Following two days of intense fighting in Virginia’s Wilderness forest, the Army of the Potomac, under the command of Union General Ulysses S. Grant, moves south. Grant's forces had clashed with Confederate General Robert E. Lee's Army of Northern Virginia in a pitched and confused two-day battle in which neither side gained a clear victory. Nonetheless, Lee could claim an advantage, since he inflicted more casualties and held off the Yankees, despite the fact that he was outnumbered.
When Lee halted Grant's advance, Grant proved that he was different than previous commanders of the Army of the Potomac by refusing to fall back. Many of his veteran soldiers expected to retreat back across the Rapidan River, but the order came down through the ranks to move the army south. The blue troops had just suffered terrible losses, and the move south lifted their spirits. "We marched free. The men began to sing," recalled one Yankee.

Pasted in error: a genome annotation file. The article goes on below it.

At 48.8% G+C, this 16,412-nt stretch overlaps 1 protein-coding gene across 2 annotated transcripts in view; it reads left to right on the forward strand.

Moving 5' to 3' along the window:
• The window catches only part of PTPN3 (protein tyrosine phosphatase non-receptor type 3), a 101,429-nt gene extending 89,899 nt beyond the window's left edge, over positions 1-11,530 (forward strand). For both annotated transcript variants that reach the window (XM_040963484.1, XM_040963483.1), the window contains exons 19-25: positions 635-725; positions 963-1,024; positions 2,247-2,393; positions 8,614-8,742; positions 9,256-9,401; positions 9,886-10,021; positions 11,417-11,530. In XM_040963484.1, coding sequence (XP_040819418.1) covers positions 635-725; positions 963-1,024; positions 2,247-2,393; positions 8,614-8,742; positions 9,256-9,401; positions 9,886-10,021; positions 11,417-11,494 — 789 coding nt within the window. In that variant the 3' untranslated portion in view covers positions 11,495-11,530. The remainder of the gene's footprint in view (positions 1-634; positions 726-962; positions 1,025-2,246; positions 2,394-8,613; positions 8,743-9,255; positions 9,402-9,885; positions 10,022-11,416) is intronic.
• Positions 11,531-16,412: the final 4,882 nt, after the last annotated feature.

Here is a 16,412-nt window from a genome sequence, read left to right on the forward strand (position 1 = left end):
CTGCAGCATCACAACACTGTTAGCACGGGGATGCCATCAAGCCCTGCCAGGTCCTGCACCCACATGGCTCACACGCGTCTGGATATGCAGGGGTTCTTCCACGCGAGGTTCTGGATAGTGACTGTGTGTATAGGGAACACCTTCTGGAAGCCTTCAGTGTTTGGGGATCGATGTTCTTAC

In some ways, warfare would never be the same. Grant had promised President Abraham Lincoln that there would be no turning back on this campaign. He would aggressively pursue Lee without allowing the Confederates time to retool. But the cost was high: Weeks of fighting resulted in staggering casualties before the two armies dug in around Petersburg, Virginia, by the middle of June.